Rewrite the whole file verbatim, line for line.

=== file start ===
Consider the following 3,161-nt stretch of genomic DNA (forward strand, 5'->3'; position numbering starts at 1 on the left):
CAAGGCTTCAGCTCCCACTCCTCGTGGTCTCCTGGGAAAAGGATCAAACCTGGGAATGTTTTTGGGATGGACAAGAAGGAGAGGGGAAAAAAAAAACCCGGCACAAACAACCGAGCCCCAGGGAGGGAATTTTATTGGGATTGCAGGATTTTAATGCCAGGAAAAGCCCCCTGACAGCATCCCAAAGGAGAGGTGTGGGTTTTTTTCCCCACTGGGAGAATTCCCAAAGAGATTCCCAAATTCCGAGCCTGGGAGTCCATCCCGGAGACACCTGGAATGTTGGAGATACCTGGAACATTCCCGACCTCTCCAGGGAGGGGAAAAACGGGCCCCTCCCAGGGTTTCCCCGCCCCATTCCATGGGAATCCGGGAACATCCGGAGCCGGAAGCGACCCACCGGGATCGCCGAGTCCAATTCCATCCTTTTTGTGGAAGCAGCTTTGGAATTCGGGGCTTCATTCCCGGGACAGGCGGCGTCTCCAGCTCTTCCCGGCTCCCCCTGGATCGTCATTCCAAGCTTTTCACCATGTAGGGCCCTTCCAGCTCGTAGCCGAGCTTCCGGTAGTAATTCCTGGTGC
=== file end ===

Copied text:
Consider the following 3,161-nt stretch of genomic DNA (forward strand, 5'->3'; position numbering starts at 1 on the left):
CAAGGCTTCAGCTCCCACTCCTCGTGGTCTCCTGGGAAAAGGATCAAACCTGGGAATGTTTTTGGGATGGACAAGAAGGAGAGGGGAAAAAAAAAACCCGGCACAAACAACCGAGCCCCAGGGAGGGAATTTTATTGGGATTGCAGGATTTTAATGCCAGGAAAAGCCCCCTGACAGCATCCCAAAGGAGAGGTGTGGGTTTTTTTCCCCACTGGGAGAATTCCCAAAGAGATTCCCAAATTCCGAGCCTGGGAGTCCATCCCGGAGACACCTGGAATGTTGGAGATACCTGGAACATTCCCGACCTCTCCAGGGAGGGGAAAAACGGGCCCCTCCCAGGGTTTCCCCGCCCCATTCCATGGGAATCCGGGAACATCCGGAGCCGGAAGCGACCCACCGGGATCGCCGAGTCCAATTCCATCCTTTTTGTGGAAGCAGCTTTGGAATTCGGGGCTTCATTCCCGGGACAGGCGGCGTCTCCAGCTCTTCCCGGCTCCCCCTGGATCGTCATTCCAAGCTTTTCACCATGTAGGGCCCTTCCAGCTCGTAGCCGAGCTTCCGGTAGTAATTCCTGGTGC